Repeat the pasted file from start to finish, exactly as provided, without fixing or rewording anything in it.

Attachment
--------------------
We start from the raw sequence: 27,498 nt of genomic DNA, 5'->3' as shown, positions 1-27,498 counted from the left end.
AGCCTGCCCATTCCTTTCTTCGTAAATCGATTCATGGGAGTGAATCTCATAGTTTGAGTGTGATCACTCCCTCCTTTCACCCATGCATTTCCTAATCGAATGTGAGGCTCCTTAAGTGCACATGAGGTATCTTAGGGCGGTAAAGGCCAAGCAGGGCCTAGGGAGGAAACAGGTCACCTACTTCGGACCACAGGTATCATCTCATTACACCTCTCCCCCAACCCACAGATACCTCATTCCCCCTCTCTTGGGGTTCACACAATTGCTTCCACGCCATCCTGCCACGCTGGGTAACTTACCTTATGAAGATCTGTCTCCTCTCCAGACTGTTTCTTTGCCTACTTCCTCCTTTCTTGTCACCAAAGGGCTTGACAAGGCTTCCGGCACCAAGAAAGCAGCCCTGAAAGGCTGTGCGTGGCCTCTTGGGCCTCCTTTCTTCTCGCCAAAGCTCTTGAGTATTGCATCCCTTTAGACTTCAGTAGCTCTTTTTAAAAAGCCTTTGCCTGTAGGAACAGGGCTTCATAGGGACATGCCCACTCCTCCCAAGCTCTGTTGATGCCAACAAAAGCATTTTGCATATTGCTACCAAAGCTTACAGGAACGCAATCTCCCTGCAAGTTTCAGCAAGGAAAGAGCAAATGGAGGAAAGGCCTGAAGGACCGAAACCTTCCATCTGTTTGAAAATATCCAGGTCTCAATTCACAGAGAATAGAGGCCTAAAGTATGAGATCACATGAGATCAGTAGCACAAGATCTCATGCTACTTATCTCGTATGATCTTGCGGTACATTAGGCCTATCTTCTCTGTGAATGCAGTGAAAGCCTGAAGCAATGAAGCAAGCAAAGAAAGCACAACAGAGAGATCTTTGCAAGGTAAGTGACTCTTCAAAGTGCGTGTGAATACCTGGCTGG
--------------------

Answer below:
We start from the raw sequence: 27,498 nt of genomic DNA, 5'->3' as shown, positions 1-27,498 counted from the left end.
AGCCTGCCCATTCCTTTCTTCGTAAATCGATTCATGGGAGTGAATCTCATAGTTTGAGTGTGATCACTCCCTCCTTTCACCCATGCATTTCCTAATCGAATGTGAGGCTCCTTAAGTGCACATGAGGTATCTTAGGGCGGTAAAGGCCAAGCAGGGCCTAGGGAGGAAACAGGTCACCTACTTCGGACCACAGGTATCATCTCATTACACCTCTCCCCCAACCCACAGATACCTCATTCCCCCTCTCTTGGGGTTCACACAATTGCTTCCACGCCATCCTGCCACGCTGGGTAACTTACCTTATGAAGATCTGTCTCCTCTCCAGACTGTTTCTTTGCCTACTTCCTCCTTTCTTGTCACCAAAGGGCTTGACAAGGCTTCCGGCACCAAGAAAGCAGCCCTGAAAGGCTGTGCGTGGCCTCTTGGGCCTCCTTTCTTCTCGCCAAAGCTCTTGAGTATTGCATCCCTTTAGACTTCAGTAGCTCTTTTTAAAAAGCCTTTGCCTGTAGGAACAGGGCTTCATAGGGACATGCCCACTCCTCCCAAGCTCTGTTGATGCCAACAAAAGCATTTTGCATATTGCTACCAAAGCTTACAGGAACGCAATCTCCCTGCAAGTTTCAGCAAGGAAAGAGCAAATGGAGGAAAGGCCTGAAGGACCGAAACCTTCCATCTGTTTGAAAATATCCAGGTCTCAATTCACAGAGAATAGAGGCCTAAAGTATGAGATCACATGAGATCAGTAGCACAAGATCTCATGCTACTTATCTCGTATGATCTTGCGGTACATTAGGCCTATCTTCTCTGTGAATGCAGTGAAAGCCTGAAGCAATGAAGCAAGCAAAGAAAGCACAACAGAGAGATCTTTGCAAGGTAAGTGACTCTTCAAAGTGCGTGTGAATACCTGGCTGG